We have found that some CDFI loans are already sold on the secondary market on an individual or pooled basis. Our preliminary research shows billions of dollars in single-family home loans originated by CDFIs are sold each year. These loans, including loans backed by government programs, typically meet standards set by institutional investors and government sponsored enterprises, such as Fannie Mae and Freddie Mac. Among those criteria: the loans are granted on standardized terms and have a robust dataset on underwriting and loan performance. The loans are also created at a large enough volume to be attractive to investors.

If CDFIs want to expand the volume of their loans sold on the secondary market, the industry may benefit from moving toward more standardization, data collection, and volume.  

Standardization: To increase the probability of more sales of CDFI-originated loans in the secondary market, loans should meet institutional investors’ standards. That means loans should have similar underwriting terms, guidelines, and documentation. As noted above, we find this is already happening with residential mortgages and loans backed by government programs. If CDFIs want to sell additional types of loans, such as bridge loans for multifamily properties, then standardizing key elements and documentation for those loans would make evaluating the loans simpler for both investors and rating agencies.

Robust data collection: Our conversations with institutional investors indicate that before buying pooled loans originated by CDFIs, investors and lenders would need more data on historical performance, including delinquencies, for similar loans. Investors want to be able to assess how assets have performed during varying economic circumstances—for instance, periods of low interest rates versus periods of high interest rates. Investors would need more data on metrics like interest rates on the loans, spreads, loan-to-value ratios, debt-to-income or debt-service-coverage ratio calculations, and interest-only periods.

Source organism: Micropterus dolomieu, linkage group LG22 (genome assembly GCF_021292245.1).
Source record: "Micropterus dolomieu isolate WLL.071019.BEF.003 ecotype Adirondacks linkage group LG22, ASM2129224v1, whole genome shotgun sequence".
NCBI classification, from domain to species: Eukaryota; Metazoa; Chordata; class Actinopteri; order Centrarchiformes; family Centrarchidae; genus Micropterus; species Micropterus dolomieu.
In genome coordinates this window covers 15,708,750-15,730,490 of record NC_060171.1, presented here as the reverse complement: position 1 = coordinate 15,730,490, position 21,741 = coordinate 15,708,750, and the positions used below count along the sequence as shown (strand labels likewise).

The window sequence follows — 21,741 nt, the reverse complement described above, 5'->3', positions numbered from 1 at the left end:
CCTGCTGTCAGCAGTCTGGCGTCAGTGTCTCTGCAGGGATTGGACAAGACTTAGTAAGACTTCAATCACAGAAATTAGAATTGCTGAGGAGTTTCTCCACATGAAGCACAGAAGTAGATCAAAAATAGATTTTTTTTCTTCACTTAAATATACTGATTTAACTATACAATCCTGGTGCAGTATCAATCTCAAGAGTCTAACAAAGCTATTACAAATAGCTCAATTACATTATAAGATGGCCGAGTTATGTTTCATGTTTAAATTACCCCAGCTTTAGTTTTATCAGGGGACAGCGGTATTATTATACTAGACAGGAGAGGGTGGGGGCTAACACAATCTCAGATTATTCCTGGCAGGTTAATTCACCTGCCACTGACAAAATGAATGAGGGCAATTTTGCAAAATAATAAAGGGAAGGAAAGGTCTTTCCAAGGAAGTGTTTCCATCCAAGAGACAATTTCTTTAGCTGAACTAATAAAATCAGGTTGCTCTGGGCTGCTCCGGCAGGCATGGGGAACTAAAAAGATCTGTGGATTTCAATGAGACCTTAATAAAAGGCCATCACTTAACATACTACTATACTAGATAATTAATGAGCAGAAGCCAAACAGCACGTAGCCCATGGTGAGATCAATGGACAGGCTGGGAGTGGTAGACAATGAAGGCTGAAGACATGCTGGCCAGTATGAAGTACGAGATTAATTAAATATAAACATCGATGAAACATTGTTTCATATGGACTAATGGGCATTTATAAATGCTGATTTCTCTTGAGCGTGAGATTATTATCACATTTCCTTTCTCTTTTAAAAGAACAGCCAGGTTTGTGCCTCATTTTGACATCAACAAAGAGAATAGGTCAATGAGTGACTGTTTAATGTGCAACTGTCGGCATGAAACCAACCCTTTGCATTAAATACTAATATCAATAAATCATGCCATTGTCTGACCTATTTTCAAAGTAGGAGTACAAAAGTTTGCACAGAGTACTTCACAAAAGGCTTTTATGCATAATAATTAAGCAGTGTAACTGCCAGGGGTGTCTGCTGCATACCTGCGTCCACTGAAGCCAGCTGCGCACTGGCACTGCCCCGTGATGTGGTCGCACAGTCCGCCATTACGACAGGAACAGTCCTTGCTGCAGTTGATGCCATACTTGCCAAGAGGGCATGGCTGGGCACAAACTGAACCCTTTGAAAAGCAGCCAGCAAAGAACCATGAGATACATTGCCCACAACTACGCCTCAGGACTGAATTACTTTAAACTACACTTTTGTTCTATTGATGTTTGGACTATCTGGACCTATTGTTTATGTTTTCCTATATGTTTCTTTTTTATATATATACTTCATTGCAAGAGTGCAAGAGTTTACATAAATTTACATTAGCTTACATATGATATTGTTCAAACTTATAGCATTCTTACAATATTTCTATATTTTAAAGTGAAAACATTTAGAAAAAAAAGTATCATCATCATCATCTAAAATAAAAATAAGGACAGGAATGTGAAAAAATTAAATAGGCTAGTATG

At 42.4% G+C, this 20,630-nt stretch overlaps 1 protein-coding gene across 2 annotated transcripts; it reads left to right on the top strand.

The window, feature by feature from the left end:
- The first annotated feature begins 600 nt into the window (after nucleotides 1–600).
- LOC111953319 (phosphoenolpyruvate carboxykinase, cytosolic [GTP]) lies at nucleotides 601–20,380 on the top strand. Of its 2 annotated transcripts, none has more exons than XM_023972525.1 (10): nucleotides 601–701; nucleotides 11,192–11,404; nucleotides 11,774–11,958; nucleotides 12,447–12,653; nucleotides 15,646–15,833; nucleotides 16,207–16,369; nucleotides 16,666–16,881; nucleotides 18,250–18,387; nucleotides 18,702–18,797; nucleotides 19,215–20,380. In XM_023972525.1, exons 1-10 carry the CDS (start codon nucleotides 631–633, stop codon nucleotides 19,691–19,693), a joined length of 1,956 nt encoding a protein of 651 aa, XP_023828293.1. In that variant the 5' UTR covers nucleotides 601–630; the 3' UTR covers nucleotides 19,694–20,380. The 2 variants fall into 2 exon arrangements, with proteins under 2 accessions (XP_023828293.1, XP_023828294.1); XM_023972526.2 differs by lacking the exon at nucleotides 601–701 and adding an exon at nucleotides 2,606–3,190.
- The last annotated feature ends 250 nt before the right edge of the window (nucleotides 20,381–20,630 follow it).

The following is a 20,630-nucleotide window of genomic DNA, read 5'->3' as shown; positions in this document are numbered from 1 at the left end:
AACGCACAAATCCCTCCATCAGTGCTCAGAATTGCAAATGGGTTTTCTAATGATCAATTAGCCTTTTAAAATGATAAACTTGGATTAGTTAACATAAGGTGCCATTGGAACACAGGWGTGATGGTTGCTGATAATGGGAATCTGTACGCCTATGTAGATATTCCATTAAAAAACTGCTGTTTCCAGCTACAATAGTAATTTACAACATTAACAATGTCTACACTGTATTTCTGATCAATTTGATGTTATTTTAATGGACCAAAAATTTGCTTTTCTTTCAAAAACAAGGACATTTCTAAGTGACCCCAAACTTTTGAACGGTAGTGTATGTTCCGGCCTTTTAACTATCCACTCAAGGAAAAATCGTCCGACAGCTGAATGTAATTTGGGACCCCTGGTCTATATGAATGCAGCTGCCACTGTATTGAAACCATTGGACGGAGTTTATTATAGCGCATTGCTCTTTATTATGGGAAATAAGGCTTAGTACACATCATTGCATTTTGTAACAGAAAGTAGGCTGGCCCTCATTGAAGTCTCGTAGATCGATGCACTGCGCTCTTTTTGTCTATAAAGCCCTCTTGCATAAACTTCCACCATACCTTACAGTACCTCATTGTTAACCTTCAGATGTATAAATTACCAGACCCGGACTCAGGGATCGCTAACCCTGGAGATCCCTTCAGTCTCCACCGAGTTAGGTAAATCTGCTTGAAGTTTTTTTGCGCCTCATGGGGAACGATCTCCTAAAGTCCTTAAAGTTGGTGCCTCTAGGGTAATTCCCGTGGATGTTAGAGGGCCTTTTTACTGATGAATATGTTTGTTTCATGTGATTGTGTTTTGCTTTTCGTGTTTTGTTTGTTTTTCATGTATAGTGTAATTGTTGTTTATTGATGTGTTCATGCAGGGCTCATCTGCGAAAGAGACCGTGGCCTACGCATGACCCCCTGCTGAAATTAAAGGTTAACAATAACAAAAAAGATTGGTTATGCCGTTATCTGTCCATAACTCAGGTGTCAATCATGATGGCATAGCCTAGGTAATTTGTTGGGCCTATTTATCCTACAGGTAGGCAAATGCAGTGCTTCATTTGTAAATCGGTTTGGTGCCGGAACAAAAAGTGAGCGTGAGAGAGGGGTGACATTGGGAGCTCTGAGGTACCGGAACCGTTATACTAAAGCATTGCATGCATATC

For example, we reviewed the data financial institutions collect on loans sold into commercial mortgage-backed securities transactions and compared this to the data some CDFIs collect when they originate commercial real estate loans. We found that CDFIs gather considerably less data than other originators. CDFIs interested in participating in a secondary market for their loans could review the data points other lenders collect on commercial real estate transactions and mirror that both at origination and throughout the life of the loan.